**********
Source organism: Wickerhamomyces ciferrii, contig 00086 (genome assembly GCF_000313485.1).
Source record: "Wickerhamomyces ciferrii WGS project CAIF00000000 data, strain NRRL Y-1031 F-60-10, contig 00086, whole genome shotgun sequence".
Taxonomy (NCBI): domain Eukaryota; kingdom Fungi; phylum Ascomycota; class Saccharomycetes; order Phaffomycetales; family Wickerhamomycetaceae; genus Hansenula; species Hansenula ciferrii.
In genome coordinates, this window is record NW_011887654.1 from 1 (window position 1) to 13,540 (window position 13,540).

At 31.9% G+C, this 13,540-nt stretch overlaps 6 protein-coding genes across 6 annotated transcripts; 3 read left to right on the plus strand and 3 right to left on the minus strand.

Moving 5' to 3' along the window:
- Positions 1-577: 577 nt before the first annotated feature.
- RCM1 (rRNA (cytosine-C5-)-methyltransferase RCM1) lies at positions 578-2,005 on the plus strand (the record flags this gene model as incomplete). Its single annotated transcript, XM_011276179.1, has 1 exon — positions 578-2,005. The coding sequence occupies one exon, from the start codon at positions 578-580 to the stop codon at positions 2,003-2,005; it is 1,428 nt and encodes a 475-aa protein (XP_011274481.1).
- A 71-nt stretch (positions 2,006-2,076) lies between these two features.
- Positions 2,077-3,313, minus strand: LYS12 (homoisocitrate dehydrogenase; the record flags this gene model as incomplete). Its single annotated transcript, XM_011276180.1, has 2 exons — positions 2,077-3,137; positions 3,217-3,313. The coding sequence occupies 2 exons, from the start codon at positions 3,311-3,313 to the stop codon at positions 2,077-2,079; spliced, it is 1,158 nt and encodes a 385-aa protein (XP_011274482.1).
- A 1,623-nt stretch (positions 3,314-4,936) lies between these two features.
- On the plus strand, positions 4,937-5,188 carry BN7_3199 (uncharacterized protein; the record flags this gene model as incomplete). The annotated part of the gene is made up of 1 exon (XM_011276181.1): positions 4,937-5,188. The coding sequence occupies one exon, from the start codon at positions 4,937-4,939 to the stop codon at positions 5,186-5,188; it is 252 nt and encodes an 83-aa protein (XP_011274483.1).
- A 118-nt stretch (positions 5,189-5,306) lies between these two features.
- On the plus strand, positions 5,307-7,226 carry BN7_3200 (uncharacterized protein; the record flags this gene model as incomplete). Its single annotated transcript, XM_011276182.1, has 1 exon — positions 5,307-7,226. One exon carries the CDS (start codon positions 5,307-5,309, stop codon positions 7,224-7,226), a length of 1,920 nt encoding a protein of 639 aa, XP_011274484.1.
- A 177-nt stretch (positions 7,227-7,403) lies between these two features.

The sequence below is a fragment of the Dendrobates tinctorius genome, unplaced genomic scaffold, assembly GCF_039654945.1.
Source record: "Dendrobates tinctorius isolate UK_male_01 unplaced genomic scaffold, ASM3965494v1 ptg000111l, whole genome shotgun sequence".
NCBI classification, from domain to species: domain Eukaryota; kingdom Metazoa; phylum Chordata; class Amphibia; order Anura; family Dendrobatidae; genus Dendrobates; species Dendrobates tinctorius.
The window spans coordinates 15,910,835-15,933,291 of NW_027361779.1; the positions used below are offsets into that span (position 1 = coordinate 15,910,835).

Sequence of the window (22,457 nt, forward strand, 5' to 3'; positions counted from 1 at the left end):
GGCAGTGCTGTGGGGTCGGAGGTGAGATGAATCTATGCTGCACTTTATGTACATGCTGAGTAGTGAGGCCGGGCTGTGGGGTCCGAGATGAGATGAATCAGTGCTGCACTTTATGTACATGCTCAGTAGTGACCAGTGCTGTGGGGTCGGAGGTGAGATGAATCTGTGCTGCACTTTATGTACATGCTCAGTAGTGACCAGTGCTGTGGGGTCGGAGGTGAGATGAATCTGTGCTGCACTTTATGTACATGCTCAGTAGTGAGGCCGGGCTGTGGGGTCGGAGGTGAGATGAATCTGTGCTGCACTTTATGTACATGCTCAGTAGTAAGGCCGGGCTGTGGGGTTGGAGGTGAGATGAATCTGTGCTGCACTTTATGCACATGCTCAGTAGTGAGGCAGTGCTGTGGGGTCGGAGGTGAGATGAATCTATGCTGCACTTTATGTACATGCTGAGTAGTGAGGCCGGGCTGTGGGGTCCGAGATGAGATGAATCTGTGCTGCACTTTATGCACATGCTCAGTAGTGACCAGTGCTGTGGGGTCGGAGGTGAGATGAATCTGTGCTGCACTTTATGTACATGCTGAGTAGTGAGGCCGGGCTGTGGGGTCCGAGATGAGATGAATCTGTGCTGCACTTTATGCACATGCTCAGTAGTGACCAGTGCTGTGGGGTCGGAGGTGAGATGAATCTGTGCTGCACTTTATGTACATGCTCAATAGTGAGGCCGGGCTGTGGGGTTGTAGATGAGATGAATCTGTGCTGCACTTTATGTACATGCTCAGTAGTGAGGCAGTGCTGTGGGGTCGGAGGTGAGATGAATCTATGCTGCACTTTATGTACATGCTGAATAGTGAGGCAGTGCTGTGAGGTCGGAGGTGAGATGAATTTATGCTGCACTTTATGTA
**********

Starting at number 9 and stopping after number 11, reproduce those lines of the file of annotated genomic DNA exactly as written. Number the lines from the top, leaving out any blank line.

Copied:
- A 71-nt stretch (positions 2,006-2,076) lies between these two features.
- Positions 2,077-3,313, minus strand: LYS12 (homoisocitrate dehydrogenase; the record flags this gene model as incomplete). Its single annotated transcript, XM_011276180.1, has 2 exons — positions 2,077-3,137; positions 3,217-3,313. The coding sequence occupies 2 exons, from the start codon at positions 3,311-3,313 to the stop codon at positions 2,077-2,079; spliced, it is 1,158 nt and encodes a 385-aa protein (XP_011274482.1).
- A 1,623-nt stretch (positions 3,314-4,936) lies between these two features.